eak here of what is very common in a great part of rum;". a.ant Germany. There are, of course, many cheering “ Epinicia, « German :ns. In whole districts, from long-established custom, Merx' " Soing is as general now as it was formerly. This is Syste case in Wurtemberg and in a number of the Saxon proyinces. Besides, there are individual preachers who, by their Brilliant oratorical gifts, know how to draw together a cultivated audience. There are also those who fill the churches by their bold exhibition of Gospel truths.

Good church-attendance, therefore, is either the continned influence of an earlier and happier period, the effect of distinguished talent in the preacher, or the fruit of a strong and newly awakened faith. But with the greater part of the public, the customs of this former period are becoming more and more obsolete. Teller once preached a sermon to sixteen hearers, in which he warned them against the error of considering church-going an essential part of Christianity.

This doctrine, which he and others like him inculcated, has horne its legitimate fruit. Every year in the cities, and from their example in the villages also, the number is continually lessening of those who attend divine service, either from habit or a sense of duty. The magnetic power of brilliant oratory is imparted to but few; and even of these there are many instances where neither this attraction nor that of a heart glowing with faith is sufficiently strong to turn back to the church the better-educated classes who are setting from it in full tide.

The prospect for the future appears still more gloomy. Will those times ever return when, at the sound of the bell, the father, bearing his hymn-book under his arm, hastened with all his family to the house of God ? when every pew contained a household ? when it was matter of common remark, if, in the seats of the church officers or magistrates, there was a single vacant place? Will those times return, when the faithful pastor shall find, not a scanty representation from different sections of the town, but his whole flock collected as one man before him. Many a preacher now stands in his pulpit who is forced to cry out with Harms, “Ah, Lord, one thing only I ask of thee, that I may not preach to empty seats.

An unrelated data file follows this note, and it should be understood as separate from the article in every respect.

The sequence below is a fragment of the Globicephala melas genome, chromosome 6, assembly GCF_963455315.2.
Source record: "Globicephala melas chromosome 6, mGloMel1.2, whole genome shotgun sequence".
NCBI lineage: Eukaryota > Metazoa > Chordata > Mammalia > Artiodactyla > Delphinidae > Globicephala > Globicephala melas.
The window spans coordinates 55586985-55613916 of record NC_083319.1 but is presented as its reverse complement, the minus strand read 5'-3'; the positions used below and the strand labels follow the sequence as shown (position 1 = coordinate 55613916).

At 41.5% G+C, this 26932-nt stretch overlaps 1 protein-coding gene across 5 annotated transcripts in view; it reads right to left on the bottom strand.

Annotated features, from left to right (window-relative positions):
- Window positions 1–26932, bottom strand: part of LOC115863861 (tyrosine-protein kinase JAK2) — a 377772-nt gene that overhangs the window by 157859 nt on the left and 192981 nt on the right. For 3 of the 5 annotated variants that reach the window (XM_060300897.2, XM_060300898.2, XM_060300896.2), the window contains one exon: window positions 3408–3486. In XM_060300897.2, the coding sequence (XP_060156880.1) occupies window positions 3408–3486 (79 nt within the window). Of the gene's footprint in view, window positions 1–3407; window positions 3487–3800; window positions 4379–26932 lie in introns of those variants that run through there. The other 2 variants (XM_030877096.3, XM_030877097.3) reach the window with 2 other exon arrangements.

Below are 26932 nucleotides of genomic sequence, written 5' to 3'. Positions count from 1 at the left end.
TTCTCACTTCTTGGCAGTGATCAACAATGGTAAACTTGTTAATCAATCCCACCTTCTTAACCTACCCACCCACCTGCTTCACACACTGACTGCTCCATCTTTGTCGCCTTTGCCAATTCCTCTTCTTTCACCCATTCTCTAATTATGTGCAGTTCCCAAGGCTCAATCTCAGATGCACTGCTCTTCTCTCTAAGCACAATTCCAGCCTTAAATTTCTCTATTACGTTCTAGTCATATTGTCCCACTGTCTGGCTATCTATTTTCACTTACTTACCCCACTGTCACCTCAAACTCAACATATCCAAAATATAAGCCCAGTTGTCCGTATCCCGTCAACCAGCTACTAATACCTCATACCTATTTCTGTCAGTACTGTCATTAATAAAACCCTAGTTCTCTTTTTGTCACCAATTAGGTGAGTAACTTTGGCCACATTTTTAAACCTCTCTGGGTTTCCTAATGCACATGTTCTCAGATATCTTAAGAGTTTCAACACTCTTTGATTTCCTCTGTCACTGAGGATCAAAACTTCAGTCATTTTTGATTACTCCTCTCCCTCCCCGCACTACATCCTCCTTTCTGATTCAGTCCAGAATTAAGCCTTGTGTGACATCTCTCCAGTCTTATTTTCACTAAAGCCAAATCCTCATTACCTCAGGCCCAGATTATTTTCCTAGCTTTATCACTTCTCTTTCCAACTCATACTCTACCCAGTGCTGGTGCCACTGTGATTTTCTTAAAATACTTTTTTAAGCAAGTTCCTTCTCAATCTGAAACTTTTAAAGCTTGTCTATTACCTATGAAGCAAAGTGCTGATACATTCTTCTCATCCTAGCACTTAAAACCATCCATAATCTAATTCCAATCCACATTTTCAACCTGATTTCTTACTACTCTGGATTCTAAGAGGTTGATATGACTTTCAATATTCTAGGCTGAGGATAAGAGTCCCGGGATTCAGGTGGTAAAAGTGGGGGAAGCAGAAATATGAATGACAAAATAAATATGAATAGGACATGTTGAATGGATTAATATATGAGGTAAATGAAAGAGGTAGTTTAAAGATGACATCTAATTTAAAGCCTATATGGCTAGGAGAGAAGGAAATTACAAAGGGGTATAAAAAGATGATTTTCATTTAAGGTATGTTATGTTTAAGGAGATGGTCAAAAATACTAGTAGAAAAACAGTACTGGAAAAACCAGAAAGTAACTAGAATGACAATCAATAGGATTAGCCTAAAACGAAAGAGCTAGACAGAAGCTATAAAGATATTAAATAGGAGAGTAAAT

The wish expressed by George Müller, a truly excellent man, whom a pious mother taught to lisp the name of his heavenly, at the same time with that of his earthly father, has been to many among the learned more or less unconsciously fulfilled. For such ones let the preacher expound the Scriptures, looking for hearts which, rejecting the divine, are open only to what is human. Thus, here and there, Herder has done, except that like Chateaubriand, he has exhibited the

beauties of the Christian religion rather than its eternal truth. times The same, yet in loftier flights, has been done by Schleier|--* • macher for those still farther estranged. No one of later !1062 times has been so much as he the preacher of religion to the IUNO

learned among its despisers. That there is something more 1. Christianity than in the beautiful fables of antiquity--that in n reality enduring beyond all time—for the knowledge one thimth, many are indebted to Schleiermacher, who afterseats." ved a deeper experience.

« ElőzőTovább »